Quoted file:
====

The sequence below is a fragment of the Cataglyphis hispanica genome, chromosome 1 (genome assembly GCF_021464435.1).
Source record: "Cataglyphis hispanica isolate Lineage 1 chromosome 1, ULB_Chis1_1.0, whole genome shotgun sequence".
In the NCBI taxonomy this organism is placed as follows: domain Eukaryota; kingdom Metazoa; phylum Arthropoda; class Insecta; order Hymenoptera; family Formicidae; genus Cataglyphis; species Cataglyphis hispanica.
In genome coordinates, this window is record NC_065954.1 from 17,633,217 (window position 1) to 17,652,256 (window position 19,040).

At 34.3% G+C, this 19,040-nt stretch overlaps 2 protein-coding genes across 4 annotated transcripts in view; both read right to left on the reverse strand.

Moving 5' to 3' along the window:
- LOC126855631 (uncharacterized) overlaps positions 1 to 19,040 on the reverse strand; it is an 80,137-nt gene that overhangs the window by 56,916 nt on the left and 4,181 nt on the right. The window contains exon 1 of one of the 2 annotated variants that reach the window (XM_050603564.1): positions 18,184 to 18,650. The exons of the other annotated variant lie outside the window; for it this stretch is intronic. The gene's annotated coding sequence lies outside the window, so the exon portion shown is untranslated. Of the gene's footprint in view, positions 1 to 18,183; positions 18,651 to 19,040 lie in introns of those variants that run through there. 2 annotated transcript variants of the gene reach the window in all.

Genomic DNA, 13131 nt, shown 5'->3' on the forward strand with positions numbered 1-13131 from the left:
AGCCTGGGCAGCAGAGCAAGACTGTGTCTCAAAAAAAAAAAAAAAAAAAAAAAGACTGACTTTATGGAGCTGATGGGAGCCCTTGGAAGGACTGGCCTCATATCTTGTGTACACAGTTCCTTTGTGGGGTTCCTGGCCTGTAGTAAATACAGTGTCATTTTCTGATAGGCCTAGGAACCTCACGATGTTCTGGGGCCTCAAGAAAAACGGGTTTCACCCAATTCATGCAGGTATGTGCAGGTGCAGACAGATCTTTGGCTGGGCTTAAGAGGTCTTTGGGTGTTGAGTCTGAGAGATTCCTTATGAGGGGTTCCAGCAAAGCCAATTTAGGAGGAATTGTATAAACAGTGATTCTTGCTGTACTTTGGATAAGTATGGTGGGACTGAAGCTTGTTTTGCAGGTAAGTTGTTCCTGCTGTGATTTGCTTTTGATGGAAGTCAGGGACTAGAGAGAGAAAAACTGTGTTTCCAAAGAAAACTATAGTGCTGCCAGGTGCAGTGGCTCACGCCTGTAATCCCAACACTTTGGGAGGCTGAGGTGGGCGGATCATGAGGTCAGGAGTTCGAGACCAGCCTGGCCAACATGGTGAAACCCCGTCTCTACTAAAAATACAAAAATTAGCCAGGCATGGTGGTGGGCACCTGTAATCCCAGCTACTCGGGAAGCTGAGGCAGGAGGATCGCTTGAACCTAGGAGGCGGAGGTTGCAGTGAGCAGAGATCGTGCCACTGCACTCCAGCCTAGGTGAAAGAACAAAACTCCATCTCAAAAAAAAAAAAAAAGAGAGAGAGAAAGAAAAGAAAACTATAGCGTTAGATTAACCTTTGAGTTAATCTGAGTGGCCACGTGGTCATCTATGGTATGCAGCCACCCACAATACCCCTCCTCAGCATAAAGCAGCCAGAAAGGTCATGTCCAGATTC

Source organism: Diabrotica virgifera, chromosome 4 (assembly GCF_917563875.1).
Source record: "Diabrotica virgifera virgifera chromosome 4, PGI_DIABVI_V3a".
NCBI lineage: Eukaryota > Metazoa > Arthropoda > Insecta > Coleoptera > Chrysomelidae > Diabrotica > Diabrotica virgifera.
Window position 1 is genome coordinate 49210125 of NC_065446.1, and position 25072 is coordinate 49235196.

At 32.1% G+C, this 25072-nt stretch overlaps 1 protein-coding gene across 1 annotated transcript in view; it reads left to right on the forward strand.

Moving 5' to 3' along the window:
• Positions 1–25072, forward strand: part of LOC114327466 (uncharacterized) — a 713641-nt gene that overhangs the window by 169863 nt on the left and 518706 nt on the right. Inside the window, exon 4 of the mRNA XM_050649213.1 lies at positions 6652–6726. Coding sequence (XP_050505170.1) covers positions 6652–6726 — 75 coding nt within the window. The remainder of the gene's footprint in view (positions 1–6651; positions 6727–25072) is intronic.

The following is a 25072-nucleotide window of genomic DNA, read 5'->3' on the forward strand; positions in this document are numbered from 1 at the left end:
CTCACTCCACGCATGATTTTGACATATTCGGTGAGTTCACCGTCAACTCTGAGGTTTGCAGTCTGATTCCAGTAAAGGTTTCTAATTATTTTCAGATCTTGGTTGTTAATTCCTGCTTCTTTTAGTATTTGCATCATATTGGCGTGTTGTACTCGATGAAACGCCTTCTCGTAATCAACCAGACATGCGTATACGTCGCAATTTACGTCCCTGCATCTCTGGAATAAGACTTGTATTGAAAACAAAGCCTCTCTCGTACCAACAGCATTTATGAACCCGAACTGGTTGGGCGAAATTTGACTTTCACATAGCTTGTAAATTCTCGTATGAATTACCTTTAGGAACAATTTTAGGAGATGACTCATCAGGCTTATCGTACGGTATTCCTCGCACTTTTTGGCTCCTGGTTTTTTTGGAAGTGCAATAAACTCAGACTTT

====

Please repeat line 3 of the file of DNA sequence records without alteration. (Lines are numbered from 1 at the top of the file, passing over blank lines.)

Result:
In the NCBI taxonomy this organism is placed as follows: domain Eukaryota; kingdom Metazoa; phylum Arthropoda; class Insecta; order Hymenoptera; family Formicidae; genus Cataglyphis; species Cataglyphis hispanica.